Reishi and Cacao is a blend that I make for maintaining good health. Reishi has got all these triterpenoids as Jeff mentioned but then with the cacao combination, you have all the polyphenols to feed the good bacteria like Akkermansia. So you know you've got your beta-glucans that feed Bifido bacteria (which are incredibly important keystone peacekeeping bacteria in the gut) and then have the raw cacao to feed Akkermansia muciniphila, which is another important bacteria that maintains the integrity of the gut lining. -Kriben Govender

Are There Any Other Mushrooms That Are Emerging? 

Recently at the conference, they talked about some of the different mushrooms that they've been studying. The cauliflower mushroom (which has medicinal properties as well) is a fabulous edible mushroom. A few other mushrooms are coming down the pipe but you know right now we have these core of 8-10 mushrooms and unless it's really special, it's hard to break into that top group. There was a paper at this conference where this scientist had grown 91 different species of cordyceps. He went out and found all of these other different species, brought them back to his lab, got an actual culture, and then got them to grow! When you think about 91 different species, once you start to analyze those you may find many interesting compounds.   

When mushroom spores come together it's sexual interaction or reproduction. So all these different spores that combine with each other give rise to a lot of genetic diversity in the different strains of mushrooms that can be produced from one species. -Kriben Govender  

If you have multi-spores coming together, they do have mating types. They will produce different hybrids just like the genetics of that same species from a different part of the world will have a whole different profile. They've demonstrated the amounts and types of the different triterpenoid profiles of different reishi mushrooms. 

A useful tip for mushrooms is once you are done cooking your meat, throw in some mushrooms at the end of the process. What that does is absorbs all the oils, the flavors, and the good fats from the pan rather than just washing it down the sink. -Kriben Govender 

Using Mycology to Break Down Environmental Toxins 

Most of those fungi that do that are not edible mushrooms at all. Most of them are what we would call imperfect fungi (we would refer to these as molds!). And when most people see a mold you're like “oh my god, time to clean things up”. And we have to remember that the molds and that group of imperfect fungi produce penicillin. The reason we call them imperfect is they don't produce a perfect form (which would be the mushroom fruiting body). The imperfect ones are out there in the soil working on breaking things down and they're producing all sorts of interesting compounds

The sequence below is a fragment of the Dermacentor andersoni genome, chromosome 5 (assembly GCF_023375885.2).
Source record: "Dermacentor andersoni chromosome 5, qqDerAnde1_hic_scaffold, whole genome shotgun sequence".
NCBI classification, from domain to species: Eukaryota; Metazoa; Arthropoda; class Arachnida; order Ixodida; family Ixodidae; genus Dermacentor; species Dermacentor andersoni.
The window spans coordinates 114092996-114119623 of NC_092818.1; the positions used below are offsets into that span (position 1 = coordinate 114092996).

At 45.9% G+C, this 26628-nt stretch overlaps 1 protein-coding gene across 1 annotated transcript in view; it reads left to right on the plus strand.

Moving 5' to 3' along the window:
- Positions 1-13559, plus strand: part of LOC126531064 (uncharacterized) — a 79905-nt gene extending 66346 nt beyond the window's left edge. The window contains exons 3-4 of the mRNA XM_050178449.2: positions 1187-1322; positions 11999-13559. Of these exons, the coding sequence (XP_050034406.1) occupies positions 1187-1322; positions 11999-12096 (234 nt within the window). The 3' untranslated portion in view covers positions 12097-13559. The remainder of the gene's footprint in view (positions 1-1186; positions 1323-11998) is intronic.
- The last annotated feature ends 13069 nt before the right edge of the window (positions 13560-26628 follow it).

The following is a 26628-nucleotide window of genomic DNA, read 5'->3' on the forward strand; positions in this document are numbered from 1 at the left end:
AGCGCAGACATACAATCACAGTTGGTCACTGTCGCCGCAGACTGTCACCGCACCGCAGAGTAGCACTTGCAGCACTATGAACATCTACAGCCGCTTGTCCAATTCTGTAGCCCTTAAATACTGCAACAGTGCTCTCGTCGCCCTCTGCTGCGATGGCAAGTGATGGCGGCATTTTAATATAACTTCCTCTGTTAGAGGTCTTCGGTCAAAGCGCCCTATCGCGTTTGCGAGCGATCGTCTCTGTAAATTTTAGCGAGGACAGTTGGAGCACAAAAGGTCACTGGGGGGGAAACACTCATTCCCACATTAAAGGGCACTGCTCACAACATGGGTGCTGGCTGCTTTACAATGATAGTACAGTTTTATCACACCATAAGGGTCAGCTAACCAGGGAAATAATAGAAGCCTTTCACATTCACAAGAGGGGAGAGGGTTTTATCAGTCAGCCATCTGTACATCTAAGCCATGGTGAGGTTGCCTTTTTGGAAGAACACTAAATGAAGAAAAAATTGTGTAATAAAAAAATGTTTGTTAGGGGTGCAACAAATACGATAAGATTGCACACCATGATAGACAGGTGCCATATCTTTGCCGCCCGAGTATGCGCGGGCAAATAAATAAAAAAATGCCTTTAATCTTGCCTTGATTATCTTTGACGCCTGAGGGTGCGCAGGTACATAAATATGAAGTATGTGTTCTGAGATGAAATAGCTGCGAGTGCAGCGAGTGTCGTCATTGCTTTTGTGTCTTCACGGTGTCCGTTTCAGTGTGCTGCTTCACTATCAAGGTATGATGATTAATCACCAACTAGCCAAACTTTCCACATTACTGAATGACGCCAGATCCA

The microorganisms that are out there: the bacteria, the yeasts, the molds, and the fungi of all sorts are breaking everything down. There are many things involved in this so don’t focus on just one part of all of that. It’s a really big ecological mix. There are groups out there that are studying bacteria that can break down hydrocarbons and all of that's good. There is the whole ecology that is breaking down all the organic matter that's out there. And without all of those organisms, we would be covered in leaves, branches, and all the stuff that never would break down without them!

Mycorrhizal Fungi 

There are many mycorrhizal fungi out there and those are the mushrooms that we can't grow! We're trying hard and they've actually developed a way to inoculate tree roots and then they have built truffle plantations all over Europe. They've planted oak trees and they grow truffles (which are a mycorrhizal fungi!). They form a symbiotic relationship and these are part of nature in general. Whether it's a fungus and tree root, or these other organisms. Some people look at the world and they see everything in conflict. I like to think of everything out there as cooperating and doing whatever works to benefit themselves and everything else. That’s how I look at mycorrhizae.

That's the beauty of nature, isn't it? It can seem like a harsh place sometimes with certain situations that naturally happen in nature but everything happens in symbiosis for a reason. There's a reason why there's the apex predator vs the little elk. It seems like a horrible thing to get eaten but everything is balanced by that process of nature. -Kriben Govender